makes against Henderson's argument. “ The priests read the Scriptures, and caused the people to understand the meaning." *** Bishop Kennet and Mr. Eachard have produced a formal recantation, said to have been made by Henderson on his death-bed. The General Assembly of Scotland asserted its falsehood.

stands (vol. ii. p. 848): “ Thus'I have reported the substance of the debate, and on which side the vic. tory lies shall be left to the reader. By his Majesty's MANNER, one would almost have thought he had lain under no mortification, that the rebellion had been crushed ; anid that his affairs had been in the easiest posture imaginable. He discovers no mark of dejection or disturbance. He lays down solid principles ; looks through Henderson's discourse with great penetration, attacks him in his main strength, and argues with force and perspicuity, and all this without being furnished with common convenience, without books or divines to assist him : besides, his Majesty engaged no ordinary champion, for, to give Henderson his due, he was a person of learning, elocution, and judgment, made the best of his way, and seems to have been the top of his party. It is credibly reported *, that Henderson's being worsted in the controversy, threw hirn into a deep melancholy, which ended in a mortal distemjjer. Some say he died a convert to his Majesty, and that he did him the justice of an extraordinary character, in managing a debate of this nature. The Eng: lish commissioners being informed how well his Majesty had acquitted himself against Henderson, declined engaging in any dispute, and only desired his answer to their propositions; but these were → ** Heylin, Hist. Presb. p. 477. Reliquiæ Sacræ Carolina, p. 309.


-80 unreasonable, the King could give them no satisfaction.” ., XVI. In the mean time new proposals of agree- . ment were presented to Charles by the Parliament. But when we state, that the terms were his taking the covenant and sanctioning the Directory, edu.cating all children of Papists as Protestants, ex• empting from pardon, all Papists who had served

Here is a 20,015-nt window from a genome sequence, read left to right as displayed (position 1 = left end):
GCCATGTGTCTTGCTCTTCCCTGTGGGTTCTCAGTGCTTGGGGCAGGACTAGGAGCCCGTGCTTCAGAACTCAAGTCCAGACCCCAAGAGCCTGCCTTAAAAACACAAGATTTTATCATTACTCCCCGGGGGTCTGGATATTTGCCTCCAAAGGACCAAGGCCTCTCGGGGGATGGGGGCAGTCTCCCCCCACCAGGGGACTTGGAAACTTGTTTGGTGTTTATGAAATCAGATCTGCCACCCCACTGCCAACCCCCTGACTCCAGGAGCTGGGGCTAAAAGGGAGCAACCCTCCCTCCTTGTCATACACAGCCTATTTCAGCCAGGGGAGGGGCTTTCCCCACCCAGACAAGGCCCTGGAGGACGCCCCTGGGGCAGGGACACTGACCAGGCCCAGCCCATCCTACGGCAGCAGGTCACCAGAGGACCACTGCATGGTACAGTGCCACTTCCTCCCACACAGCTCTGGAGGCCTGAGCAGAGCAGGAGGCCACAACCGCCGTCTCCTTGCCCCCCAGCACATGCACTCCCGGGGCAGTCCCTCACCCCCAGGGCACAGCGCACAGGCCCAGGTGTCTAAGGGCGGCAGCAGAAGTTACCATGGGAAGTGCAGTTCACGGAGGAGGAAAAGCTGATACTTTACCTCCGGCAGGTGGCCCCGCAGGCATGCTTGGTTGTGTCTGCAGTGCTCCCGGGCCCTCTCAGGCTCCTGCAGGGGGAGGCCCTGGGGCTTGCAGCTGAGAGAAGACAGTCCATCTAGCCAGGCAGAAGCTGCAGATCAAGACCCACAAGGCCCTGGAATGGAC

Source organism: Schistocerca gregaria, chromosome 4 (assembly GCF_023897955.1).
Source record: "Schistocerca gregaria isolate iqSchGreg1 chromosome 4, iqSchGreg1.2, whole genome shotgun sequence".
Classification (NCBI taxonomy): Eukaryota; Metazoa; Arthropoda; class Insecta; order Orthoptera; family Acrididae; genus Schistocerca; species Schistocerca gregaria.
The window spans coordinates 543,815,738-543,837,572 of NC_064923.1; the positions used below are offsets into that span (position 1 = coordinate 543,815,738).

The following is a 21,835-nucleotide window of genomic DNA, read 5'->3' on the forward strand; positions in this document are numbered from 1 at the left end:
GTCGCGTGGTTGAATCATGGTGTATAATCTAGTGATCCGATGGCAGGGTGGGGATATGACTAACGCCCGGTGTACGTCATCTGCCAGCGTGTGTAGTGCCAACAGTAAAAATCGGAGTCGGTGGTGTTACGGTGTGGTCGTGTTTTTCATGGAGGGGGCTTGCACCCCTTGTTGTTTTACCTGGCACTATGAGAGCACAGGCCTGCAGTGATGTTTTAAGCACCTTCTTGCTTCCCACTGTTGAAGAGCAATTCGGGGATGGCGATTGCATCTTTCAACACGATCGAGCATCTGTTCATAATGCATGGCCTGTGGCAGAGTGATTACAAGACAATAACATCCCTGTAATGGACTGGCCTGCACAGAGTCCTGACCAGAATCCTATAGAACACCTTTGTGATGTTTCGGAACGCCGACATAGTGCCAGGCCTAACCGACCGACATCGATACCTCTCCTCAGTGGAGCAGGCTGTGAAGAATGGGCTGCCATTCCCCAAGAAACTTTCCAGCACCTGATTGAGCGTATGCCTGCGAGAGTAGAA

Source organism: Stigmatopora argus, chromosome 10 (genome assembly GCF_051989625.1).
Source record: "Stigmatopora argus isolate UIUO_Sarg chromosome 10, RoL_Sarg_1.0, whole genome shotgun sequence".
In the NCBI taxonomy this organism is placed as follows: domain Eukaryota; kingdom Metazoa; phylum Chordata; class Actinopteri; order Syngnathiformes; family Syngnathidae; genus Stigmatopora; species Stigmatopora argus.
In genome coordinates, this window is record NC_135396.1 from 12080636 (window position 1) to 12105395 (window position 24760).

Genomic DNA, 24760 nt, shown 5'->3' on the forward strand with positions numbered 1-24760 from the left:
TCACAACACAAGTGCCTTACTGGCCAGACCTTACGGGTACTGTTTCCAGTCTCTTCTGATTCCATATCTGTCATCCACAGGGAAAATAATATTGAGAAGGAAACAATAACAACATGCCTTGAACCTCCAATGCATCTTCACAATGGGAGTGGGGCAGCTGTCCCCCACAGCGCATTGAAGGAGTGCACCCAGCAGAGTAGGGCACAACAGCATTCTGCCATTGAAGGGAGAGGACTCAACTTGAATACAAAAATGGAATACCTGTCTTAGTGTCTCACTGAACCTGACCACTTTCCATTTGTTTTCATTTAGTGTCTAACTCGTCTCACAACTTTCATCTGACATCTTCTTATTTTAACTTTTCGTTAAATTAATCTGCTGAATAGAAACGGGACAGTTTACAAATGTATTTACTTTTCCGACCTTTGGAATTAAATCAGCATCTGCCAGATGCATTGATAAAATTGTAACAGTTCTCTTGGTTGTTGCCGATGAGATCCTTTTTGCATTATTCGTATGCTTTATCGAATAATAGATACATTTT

in the army, with all members of Parliament who had joined the royal standard, and rendering ecclesiastics, who had joined him incapable of preferment, (what becomes of Mr. Neale's account of the restoration of their livings on a pacification ?) we need not wonder that Charles turned a deaf ear to the friends who advised him to treat, and replied, that his conscience was dearer to him than his crown.

XVII. 1647. The Scottish army, after having promised to the French ambassador, to receive and protect the King on his surrender of himself into their hands, now basely sold hiin' for 200,0001, of arrears *. Neale states, that Charles, being removed, agreeably to his own wish, was left at Holmby, in Northamptonshire, for the convenience of readier conference with the Parliament; and that the simultaneous receipt of the arrears was matter of accident. But would the English have paid the arrears without receiving the King ;

*. It was to procure this sum that the episcopal lands were alienated.